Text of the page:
Governments can also invest in millions on public health education, campaigns, talks, community events and your friends and family can nag you to go for a check up, but at the end of the day, if you choose to ignore them, then all these efforts are basically pointless.
Remember - No one can decide to be fit and healthy on your behalf. A healthy aging process involves you making better choices for yourself each day.
Do you think you are generally making good choices for yourself?
Don't ignore your medical problems
Diseases don't happen overnight. We don't suddenly develop diabetes or heart disease and their signs and symptoms don't magically disappear if we ignore them.
And instead of only focusing on how to fight diseases and live longer, we must also consider how 'well' we want to live. Medical advances now can help to cure many diseases but there are other considerations such as what is the quality of life after a treatment?
Generally, the quality of life after a major treatment would be lower than simpler treatment plans such as medication or dietary changes for less complex cases (e.g. early stages of a disease).
For example, a diabetic person develops a severe foot rot after ignoring his diabetes for a long time, but due to medical advancements, the doctor can easily treat this by amputating the leg. Although this treatment is effective, it is not the ideal way to live and recover from an illness - having to live with regret for not seeking medical attention sooner, along with all the inconveniences of losing a leg. If he had sort treatment earlier to control his diabetes with a proper dietary plan and medication, he would not need to go through the rest of his life in pain and regret.
The chances of recovering well, both physically and emotionally, is often higher if the disease can be detected and treated at an earlier stage.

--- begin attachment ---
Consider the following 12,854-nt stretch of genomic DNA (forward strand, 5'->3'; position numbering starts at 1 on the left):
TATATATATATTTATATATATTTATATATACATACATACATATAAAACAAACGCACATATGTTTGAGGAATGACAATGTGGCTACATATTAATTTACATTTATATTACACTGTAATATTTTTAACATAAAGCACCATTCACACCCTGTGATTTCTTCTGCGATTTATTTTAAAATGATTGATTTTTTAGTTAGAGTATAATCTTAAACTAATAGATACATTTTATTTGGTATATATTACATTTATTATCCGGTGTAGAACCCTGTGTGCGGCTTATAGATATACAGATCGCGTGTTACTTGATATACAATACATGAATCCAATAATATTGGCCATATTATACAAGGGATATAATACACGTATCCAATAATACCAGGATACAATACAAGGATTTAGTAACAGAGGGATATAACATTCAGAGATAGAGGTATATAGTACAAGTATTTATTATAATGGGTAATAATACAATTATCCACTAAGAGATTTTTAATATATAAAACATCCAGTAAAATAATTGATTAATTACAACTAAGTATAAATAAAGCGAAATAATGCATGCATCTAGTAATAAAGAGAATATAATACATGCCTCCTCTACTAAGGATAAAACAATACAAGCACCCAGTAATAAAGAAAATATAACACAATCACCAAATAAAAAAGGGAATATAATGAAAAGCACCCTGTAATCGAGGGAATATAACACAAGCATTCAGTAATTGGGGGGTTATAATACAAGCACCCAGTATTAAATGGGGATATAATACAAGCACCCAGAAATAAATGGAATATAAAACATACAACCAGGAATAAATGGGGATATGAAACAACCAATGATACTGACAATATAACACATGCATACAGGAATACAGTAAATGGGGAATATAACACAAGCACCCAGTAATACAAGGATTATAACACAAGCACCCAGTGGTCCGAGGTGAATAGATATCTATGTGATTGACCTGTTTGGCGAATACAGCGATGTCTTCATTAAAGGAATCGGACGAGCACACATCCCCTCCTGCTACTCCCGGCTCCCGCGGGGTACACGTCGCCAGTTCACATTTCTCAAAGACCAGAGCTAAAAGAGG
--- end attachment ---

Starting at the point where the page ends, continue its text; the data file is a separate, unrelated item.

Finding a purpose driven life
What are your internal motivators? What are the things you treasure most?
At some point in everyone's life, people will start questioning about the meaning of life. This is not specifically referring to the spiritual sense/ direction, but more of a human being's natural inclination to search for life's purpose.
Collect things in your life that are personally meaningful to you - that will motivate you to work harder, take better care of yourself and the people around you.
Life is not just about being able to fulfill your obligations or responsibilities, such as raising your family or earning enough money. It is also about you defining your personal purpose, interests, identity and setting mini milestones for yourself. You should also learn to reward yourself as you reach certain milestones in your life.
A healthy aging process also involves surrounding yourself with friends and family who genuinely care for you. Don't isolate yourself. Having a group of people close to you, who matter to you, will automatically give you many things to look forward to in life. This is especially important when you are closing in on your retirement age and your life is less burdened by the daily grind of work.